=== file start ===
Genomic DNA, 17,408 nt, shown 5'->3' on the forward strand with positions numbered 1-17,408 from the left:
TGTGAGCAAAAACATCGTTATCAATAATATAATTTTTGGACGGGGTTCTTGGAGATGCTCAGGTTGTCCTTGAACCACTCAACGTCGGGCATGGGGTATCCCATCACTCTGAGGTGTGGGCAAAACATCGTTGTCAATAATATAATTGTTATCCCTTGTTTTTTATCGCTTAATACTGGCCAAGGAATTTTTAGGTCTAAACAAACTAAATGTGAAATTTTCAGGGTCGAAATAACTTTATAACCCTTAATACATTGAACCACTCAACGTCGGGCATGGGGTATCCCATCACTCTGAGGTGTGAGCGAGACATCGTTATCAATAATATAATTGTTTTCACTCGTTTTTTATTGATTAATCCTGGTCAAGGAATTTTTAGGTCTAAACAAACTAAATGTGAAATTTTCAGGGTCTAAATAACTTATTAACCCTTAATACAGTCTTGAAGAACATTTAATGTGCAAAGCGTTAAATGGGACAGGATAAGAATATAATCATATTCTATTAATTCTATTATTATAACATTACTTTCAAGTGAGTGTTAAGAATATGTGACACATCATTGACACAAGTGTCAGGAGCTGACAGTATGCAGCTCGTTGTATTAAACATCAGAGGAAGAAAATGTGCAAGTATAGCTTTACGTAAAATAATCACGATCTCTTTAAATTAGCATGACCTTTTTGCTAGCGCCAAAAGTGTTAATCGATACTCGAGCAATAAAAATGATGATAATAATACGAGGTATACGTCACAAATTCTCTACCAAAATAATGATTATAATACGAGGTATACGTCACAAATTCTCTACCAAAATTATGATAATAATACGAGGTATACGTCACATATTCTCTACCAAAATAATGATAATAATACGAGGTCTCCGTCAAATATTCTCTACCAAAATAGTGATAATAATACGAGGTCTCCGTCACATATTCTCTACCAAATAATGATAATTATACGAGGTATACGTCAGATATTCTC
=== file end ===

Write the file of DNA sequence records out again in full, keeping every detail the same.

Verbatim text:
Genomic DNA, 17,408 nt, shown 5'->3' on the forward strand with positions numbered 1-17,408 from the left:
TGTGAGCAAAAACATCGTTATCAATAATATAATTTTTGGACGGGGTTCTTGGAGATGCTCAGGTTGTCCTTGAACCACTCAACGTCGGGCATGGGGTATCCCATCACTCTGAGGTGTGGGCAAAACATCGTTGTCAATAATATAATTGTTATCCCTTGTTTTTTATCGCTTAATACTGGCCAAGGAATTTTTAGGTCTAAACAAACTAAATGTGAAATTTTCAGGGTCGAAATAACTTTATAACCCTTAATACATTGAACCACTCAACGTCGGGCATGGGGTATCCCATCACTCTGAGGTGTGAGCGAGACATCGTTATCAATAATATAATTGTTTTCACTCGTTTTTTATTGATTAATCCTGGTCAAGGAATTTTTAGGTCTAAACAAACTAAATGTGAAATTTTCAGGGTCTAAATAACTTATTAACCCTTAATACAGTCTTGAAGAACATTTAATGTGCAAAGCGTTAAATGGGACAGGATAAGAATATAATCATATTCTATTAATTCTATTATTATAACATTACTTTCAAGTGAGTGTTAAGAATATGTGACACATCATTGACACAAGTGTCAGGAGCTGACAGTATGCAGCTCGTTGTATTAAACATCAGAGGAAGAAAATGTGCAAGTATAGCTTTACGTAAAATAATCACGATCTCTTTAAATTAGCATGACCTTTTTGCTAGCGCCAAAAGTGTTAATCGATACTCGAGCAATAAAAATGATGATAATAATACGAGGTATACGTCACAAATTCTCTACCAAAATAATGATTATAATACGAGGTATACGTCACAAATTCTCTACCAAAATTATGATAATAATACGAGGTATACGTCACATATTCTCTACCAAAATAATGATAATAATACGAGGTCTCCGTCAAATATTCTCTACCAAAATAGTGATAATAATACGAGGTCTCCGTCACATATTCTCTACCAAATAATGATAATTATACGAGGTATACGTCAGATATTCTC